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Local movie Mat Kilau creates history, rakes in RM47mil in 11 days
[Image: poster-mat-kilau-gsc-fb-280622.jpg]

KUALA LUMPUR: Local movie, “Mat Kilau: Kebangkitan Pahlawan” (“Mat Kilau: The Rise of a Warrior”) has raked in RM47 million within 11 days after opening in cinemas in Malaysia, Singapore, and Brunei.

In an Instagram post, director Syamsul Yusof said the film’s box-office revenue will surpass the previous record for a local movie set by “Munafik 2”, which he also directed in 2018.

“’Mat Kilau’ is now the fastest film to reach RM47 million, achieving it in just 11 days. It will overtake the total box office revenue of RM48 million for ‘Munafik 2’.

“I am at a loss for words. Alhamdulillah, thank you all,” said Syamsul, who was voted the best director at the 57th Asia Pacific Film Festival.

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Vijay47: Ahh! Films and the silver screen! In keeping with movie tradition, let me start with a prequel – just two days ago, by happy or unhappy coincidence, I saw “The Da Vinci Code” (Tom Hanks), which depicts 2,000-year-old plots within the Vatican, popes and bishops, mysterious tales of Mary Magdalene, and disputes regarding the divinity of Jesus Christ.

Fans may be glad to know that I did not run amok and burn down my house. I was too busy laughing. Cut to the present. First, thank you, independent historian, Ranjit Singh Malhi, for sharing with us the hidden history of life during long-ago years in Pahang and Selangor. 

With the detailed information you have stated, not many silat warriors would want to take you on and I am sure your blood will easily see you through should the usual reports be made against you for supposed disrespect to the sultans.

Meanwhile, back at the ranch, I note that Mat Kilau’s adventures were in the interests of race and religion. Religion? In the 1890s? I grew up in Kedah, served in Kelantan, and religion was never a visible element in either state despite the Malays going about their faith obligations fervently. And silently.

How art imitates life! ‘Mat Kilau The Movie’ must have travelled in the DeLorean since it is so reminiscent of present-day political reality - working towards the unity of race and religion, and with enough non-Malays to play the villain roles.

My only surprise is that the film does not mention Jho Low’s (Low Taek Jho) ancestors.

Koel: Thank you, Prof. It would be wise for filmmakers attempting history to also attempt an unvarnished knowledge of the event before foisting it on uncritical moviegoers.

I say this because one sees online comments stating that the movie is a faithful representation of facts. In a country with an abysmal reading record, such comments are not unusual - and artists such as filmmakers need such awareness.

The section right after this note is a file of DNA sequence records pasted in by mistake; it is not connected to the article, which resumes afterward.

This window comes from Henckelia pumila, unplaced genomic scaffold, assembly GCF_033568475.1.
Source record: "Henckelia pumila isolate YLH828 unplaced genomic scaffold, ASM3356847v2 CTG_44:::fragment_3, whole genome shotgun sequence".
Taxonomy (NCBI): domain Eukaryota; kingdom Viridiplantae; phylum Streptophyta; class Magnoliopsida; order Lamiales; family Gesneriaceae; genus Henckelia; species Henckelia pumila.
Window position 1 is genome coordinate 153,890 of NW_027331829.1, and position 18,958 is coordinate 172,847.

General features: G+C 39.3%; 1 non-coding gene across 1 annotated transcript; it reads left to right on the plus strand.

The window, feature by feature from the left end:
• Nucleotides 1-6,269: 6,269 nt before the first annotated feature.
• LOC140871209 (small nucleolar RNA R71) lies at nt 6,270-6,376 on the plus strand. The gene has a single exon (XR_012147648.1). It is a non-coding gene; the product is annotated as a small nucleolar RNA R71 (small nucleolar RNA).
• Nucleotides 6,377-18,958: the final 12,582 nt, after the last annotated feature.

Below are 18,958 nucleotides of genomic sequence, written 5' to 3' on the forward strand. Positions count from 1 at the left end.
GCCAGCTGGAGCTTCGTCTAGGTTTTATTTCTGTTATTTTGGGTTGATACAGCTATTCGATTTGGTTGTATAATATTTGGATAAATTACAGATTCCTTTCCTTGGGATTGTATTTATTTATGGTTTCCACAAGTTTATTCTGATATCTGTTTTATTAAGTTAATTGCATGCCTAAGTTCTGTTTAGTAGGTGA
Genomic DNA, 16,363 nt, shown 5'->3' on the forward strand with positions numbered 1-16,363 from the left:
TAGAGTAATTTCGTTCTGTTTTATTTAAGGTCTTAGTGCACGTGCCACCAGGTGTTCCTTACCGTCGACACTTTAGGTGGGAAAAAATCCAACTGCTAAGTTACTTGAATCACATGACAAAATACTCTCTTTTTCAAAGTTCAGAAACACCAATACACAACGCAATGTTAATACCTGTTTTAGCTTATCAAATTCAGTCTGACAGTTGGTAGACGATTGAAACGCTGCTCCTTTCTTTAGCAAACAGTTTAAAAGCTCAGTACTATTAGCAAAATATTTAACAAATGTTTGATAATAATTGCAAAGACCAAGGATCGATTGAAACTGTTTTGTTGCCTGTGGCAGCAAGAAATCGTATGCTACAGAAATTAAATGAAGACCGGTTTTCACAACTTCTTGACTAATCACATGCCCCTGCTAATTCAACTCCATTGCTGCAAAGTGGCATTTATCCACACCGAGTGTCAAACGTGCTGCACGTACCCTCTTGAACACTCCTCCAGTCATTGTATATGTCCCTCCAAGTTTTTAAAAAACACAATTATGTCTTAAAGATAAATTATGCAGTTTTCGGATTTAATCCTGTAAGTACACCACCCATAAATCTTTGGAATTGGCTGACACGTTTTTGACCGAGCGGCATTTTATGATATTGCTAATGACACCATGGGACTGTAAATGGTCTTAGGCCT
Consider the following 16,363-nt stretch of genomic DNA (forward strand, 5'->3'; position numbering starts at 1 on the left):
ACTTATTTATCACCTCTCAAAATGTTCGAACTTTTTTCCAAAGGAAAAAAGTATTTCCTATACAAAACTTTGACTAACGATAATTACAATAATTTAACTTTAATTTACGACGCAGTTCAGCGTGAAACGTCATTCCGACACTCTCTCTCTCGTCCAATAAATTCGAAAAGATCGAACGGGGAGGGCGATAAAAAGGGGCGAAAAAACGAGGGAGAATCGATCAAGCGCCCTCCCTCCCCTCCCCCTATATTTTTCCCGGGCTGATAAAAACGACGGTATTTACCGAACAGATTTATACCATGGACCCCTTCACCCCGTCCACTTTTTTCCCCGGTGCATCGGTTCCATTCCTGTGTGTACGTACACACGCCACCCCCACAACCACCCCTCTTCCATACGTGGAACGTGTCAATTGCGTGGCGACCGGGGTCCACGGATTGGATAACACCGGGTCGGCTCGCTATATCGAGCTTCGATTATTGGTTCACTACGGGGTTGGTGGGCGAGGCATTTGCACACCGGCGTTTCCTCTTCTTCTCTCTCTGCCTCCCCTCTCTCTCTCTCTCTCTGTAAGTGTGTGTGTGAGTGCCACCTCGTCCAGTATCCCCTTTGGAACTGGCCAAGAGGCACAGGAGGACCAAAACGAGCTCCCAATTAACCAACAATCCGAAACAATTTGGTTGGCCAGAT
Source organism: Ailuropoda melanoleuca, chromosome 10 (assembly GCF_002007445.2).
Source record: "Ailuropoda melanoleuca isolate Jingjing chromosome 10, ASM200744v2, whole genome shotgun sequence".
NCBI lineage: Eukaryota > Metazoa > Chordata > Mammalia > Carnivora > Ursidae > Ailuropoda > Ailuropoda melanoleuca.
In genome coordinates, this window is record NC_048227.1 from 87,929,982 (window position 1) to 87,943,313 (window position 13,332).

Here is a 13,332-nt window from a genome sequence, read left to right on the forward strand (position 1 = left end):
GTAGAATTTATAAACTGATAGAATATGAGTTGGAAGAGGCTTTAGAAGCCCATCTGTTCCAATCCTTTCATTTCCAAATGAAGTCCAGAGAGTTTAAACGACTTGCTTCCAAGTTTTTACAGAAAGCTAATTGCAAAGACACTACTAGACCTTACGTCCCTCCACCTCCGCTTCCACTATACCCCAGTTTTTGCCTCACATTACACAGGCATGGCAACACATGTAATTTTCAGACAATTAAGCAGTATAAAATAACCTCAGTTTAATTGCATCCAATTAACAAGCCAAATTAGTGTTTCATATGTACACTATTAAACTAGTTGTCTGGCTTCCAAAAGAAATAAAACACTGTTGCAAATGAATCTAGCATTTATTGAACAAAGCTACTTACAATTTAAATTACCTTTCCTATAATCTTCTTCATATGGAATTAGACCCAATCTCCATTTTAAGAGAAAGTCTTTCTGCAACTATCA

And clearly, the qualifying statement at the start of the movie (that it is fictional) has not worked either. But even for fiction, there is a crass racial representation that will bring this movie and its producers disrepute among discerning audiences.

It’s time to wise up to politically correct discourse, folks. Of course, if you just want some ethnonationalist propaganda to provide an ‘us vs them’ division to prepare for upcoming elections, this movie might do that job. But what an insult to history and to movie-making!

What? The sultan sold land to foreigners?

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Mat Kilau film purely fictional, not for historical reference: historian
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Ranjit Singh Malhi is an independent historian who has written 19 books on Malaysian, Asian, and world history. – Pic courtesy of Ranjit Singh Malhi, July 12, 2022

KUALA LUMPUR – The Malay blockbuster film Mat Kilau: Kebangkitan Pahlawan (Mat Kilau: Rise of the Warrior) should only be promoted as a work of pure fiction and should not serve as a reference for the nation’s history, says Ranjit Singh Malhi.

The independent historian, who has written 19 books on Malaysian, Asian, and world history, said this is because the film is littered with factual and historical inaccuracies, which could mislead the public into believing that its scenes depict actual events that transpired in the past.

For example, one of the glaring factual mistakes in the movie is in the opening scene showing British officer H.C. Syers and Sikh military policemen mounting an attack on Pahang Malays at Kuala Tembeling while pursuing three “rebels” in 1890.

Ranjit pointed out that Syers had gone to Pahang only in 1891, and that no such brutal attack by Syers and his men ever took place.

Furthermore, he said, other scenes, especially those involving the silat martial arts style of fighting and the weapons used are incorrectly portrayed.

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When the joke’s on us – Terence Fernandez
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SO this past week our news feeds were cluttered with stories on the debate over Mat Kilau: Kebangkitan Pahlawan’s historical accuracy and the comedienne-not-comedienne who had done a pseudo striptease at a comedy club and has since been charged for insulting Islam.

Mat Kilau, which could be the first local movie to make RM100 million (exceeding RM75 million at the time of writing) at the box office, keeps pulling in the crowds with its narrative of Malay nationalism and supremacy.

It is the retelling of the Pahang uprising of 1890-1895 and a tribute to the Malay warrior Mat Kilau (incidentally played by Singaporean Adi Putra).

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